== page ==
Iran has been at war with the United States since 1979. We have only occasionally bothered to notice. Recent events have gone to long way toward strengthening Iran in the Middle East; again, few besides Caroline Glick have been playing attention:
Over the past week Lebanon capitulated to the Iranian axis. Turkey solidified its full membership in the axis. And Egypt began to make its peace with the notion of Iran becoming the strongest state in the region.
Less than five years after former Lebanese prime minister Rafik Hariri was assassinated by Syria, his son Prime Minister Saad Hariri paid a visit to Damascus to express his fealty to Syrian President Bashar Assad. Days later, Iranian Foreign Minister Manouchehr Mottaki visited Beirut and began giving the Lebanese government its new marching orders.
On Wednesday, Hizbullah forces deployed openly to the border with Israel under the permissive eye of the US-armed Lebanese army. Lebanon announced that it was no longer bound by binding UN Security Council Resolution 1559 that requires Hizbullah to disarm. And Hariri announced that he will soon visit Teheran.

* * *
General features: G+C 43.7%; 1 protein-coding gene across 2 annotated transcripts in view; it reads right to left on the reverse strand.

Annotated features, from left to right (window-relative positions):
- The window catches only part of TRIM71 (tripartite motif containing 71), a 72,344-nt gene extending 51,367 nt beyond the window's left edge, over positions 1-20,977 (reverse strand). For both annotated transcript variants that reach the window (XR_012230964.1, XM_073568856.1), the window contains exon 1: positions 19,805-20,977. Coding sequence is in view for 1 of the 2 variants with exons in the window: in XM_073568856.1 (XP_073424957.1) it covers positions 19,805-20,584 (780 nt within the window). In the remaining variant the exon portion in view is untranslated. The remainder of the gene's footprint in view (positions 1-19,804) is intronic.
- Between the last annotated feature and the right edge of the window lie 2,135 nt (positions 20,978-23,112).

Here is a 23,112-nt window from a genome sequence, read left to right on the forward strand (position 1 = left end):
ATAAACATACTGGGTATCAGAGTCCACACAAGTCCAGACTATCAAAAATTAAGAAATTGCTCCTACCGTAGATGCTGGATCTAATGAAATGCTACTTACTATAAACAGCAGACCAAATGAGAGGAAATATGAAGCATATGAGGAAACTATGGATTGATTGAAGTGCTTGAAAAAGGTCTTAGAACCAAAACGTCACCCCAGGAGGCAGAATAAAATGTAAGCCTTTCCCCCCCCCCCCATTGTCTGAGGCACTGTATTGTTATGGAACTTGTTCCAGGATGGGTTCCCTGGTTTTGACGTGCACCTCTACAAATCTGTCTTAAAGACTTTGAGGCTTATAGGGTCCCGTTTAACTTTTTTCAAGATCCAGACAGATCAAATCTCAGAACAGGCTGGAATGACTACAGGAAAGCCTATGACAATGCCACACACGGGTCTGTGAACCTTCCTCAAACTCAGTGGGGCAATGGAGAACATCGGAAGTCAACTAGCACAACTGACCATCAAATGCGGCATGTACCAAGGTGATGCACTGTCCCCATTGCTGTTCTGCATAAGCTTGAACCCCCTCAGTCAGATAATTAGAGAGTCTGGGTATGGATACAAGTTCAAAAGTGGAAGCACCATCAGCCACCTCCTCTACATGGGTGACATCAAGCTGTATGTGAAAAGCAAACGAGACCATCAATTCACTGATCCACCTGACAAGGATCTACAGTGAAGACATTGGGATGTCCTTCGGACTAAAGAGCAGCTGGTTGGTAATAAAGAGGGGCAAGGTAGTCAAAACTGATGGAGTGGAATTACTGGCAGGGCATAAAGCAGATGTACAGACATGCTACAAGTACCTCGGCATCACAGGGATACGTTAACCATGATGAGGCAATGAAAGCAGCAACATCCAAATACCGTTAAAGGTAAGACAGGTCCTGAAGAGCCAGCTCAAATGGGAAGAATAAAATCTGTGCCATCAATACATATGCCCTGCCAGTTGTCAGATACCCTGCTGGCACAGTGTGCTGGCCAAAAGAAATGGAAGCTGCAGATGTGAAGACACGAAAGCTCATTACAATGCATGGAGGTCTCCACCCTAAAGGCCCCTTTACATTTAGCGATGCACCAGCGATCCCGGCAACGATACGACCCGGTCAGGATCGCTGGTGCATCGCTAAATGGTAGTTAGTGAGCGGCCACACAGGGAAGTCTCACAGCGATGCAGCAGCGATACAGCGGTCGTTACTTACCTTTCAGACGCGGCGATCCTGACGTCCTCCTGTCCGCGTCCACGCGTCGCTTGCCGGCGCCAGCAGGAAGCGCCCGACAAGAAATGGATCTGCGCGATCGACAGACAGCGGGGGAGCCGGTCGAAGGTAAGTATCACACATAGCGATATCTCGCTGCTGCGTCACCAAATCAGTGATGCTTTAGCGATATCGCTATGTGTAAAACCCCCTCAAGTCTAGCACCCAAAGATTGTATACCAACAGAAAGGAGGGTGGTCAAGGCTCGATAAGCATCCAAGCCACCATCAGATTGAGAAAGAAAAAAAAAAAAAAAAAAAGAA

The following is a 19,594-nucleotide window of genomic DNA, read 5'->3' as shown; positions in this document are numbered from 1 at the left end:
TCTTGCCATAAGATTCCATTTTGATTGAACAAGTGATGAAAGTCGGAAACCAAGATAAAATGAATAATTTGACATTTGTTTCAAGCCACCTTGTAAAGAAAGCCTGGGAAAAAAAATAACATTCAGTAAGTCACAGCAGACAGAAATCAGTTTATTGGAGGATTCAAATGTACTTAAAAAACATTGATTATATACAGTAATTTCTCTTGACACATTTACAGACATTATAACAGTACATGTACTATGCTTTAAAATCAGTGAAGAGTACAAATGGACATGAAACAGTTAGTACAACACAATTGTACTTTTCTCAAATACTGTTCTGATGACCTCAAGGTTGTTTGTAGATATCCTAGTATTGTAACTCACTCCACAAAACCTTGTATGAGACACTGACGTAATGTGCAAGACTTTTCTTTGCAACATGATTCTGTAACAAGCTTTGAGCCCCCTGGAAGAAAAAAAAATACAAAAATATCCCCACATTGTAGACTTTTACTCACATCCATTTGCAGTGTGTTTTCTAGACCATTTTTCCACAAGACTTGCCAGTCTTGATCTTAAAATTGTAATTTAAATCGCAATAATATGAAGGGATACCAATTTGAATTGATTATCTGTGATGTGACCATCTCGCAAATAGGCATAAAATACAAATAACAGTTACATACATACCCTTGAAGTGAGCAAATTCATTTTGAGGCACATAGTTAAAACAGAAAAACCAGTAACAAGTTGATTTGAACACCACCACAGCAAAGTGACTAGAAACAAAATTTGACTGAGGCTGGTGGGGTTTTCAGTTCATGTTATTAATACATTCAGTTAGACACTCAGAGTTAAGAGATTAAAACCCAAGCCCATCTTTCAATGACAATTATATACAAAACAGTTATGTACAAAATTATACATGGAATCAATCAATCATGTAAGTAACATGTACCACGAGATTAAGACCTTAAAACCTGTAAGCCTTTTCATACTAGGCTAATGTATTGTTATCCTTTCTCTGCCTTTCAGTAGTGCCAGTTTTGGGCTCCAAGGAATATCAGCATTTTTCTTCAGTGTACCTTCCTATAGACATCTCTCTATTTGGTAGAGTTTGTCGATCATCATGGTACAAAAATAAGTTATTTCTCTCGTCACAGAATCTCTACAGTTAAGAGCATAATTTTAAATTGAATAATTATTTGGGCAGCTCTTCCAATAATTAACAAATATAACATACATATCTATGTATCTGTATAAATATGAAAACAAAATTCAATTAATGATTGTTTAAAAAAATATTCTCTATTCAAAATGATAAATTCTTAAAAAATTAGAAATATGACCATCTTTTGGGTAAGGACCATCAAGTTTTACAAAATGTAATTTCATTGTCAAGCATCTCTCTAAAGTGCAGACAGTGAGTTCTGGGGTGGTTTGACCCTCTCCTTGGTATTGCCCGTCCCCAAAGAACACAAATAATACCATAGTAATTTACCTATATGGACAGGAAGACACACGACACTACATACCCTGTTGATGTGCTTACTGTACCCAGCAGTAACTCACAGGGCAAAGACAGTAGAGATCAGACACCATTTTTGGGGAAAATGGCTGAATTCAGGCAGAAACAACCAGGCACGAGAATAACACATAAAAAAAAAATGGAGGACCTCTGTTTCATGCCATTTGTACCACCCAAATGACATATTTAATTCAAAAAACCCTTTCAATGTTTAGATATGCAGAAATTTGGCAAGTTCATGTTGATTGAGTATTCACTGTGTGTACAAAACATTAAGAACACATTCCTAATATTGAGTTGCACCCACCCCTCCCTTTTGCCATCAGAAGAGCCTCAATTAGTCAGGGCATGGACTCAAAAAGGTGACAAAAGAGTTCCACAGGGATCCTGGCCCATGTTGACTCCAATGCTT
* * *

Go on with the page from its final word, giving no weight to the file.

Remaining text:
While Defense Minister Ehud Barak and his media echo chamber insist that Turkey has buried its hatchet with Israel, on Wednesday Prime Minister Recip Erdogan led a delegation with 10 cabinet ministers to Damascus. There, according to the Syrian and Turkish Foreign Ministries, they signed 47 trade agreements.
This Turkish-Syrian rapprochement is not limited to economic issues. It is a strategic realignment. As Assad’s spokeswoman Buthaina Shaaban explained to Iran’s Arabic-language al-Alam television channel, “We are working to establish close ties between Syria, Turkey, Iran and Iraq so these countries can act as one regional bloc in order to promote peace, security and stability in the Middle East, while keeping the West’s dictates and lust for the region’s natural and oil resources at bay.”
This is dire for Israel, and bad news for the United States. That gives the unrest going on now in Iran critical significance. There are reports of massive protests, widespread clashes with police, and large numbers of arrests. The Bush administration hoped for regime change in Iran, but did little to bring it about; why aren’t those protestors armed with AK-47s, mortars, and rocket launchers? The Obama administration, characteristically, says nothing, and appears to be on the side of the mullahs. (Why support democracy and human rights when there are tyrants with whom to “engage”?) Is there a strategy here? Or does Obama welcome a strengthened, soon-to-be-nuclear Iran? It’s hard to square such a preference with America’s interests or security.